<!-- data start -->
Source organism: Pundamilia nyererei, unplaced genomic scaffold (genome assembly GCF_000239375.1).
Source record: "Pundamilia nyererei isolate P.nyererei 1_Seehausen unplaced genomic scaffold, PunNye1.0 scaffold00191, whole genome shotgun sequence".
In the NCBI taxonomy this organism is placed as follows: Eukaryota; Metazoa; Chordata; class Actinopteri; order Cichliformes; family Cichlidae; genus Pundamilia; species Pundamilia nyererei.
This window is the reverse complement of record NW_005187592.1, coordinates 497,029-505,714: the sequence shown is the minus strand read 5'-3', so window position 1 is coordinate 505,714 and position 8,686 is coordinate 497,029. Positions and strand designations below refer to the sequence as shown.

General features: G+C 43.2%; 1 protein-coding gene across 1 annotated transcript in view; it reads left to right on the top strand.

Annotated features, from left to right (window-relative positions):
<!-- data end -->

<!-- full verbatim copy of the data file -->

Source organism: Pundamilia nyererei, unplaced genomic scaffold (genome assembly GCF_000239375.1).
Source record: "Pundamilia nyererei isolate P.nyererei 1_Seehausen unplaced genomic scaffold, PunNye1.0 scaffold00191, whole genome shotgun sequence".
In the NCBI taxonomy this organism is placed as follows: Eukaryota; Metazoa; Chordata; class Actinopteri; order Cichliformes; family Cichlidae; genus Pundamilia; species Pundamilia nyererei.
This window is the reverse complement of record NW_005187592.1, coordinates 497,029-505,714: the sequence shown is the minus strand read 5'-3', so window position 1 is coordinate 505,714 and position 8,686 is coordinate 497,029. Positions and strand designations below refer to the sequence as shown.

General features: G+C 43.2%; 1 protein-coding gene across 1 annotated transcript in view; it reads left to right on the top strand.

Annotated features, from left to right (window-relative positions):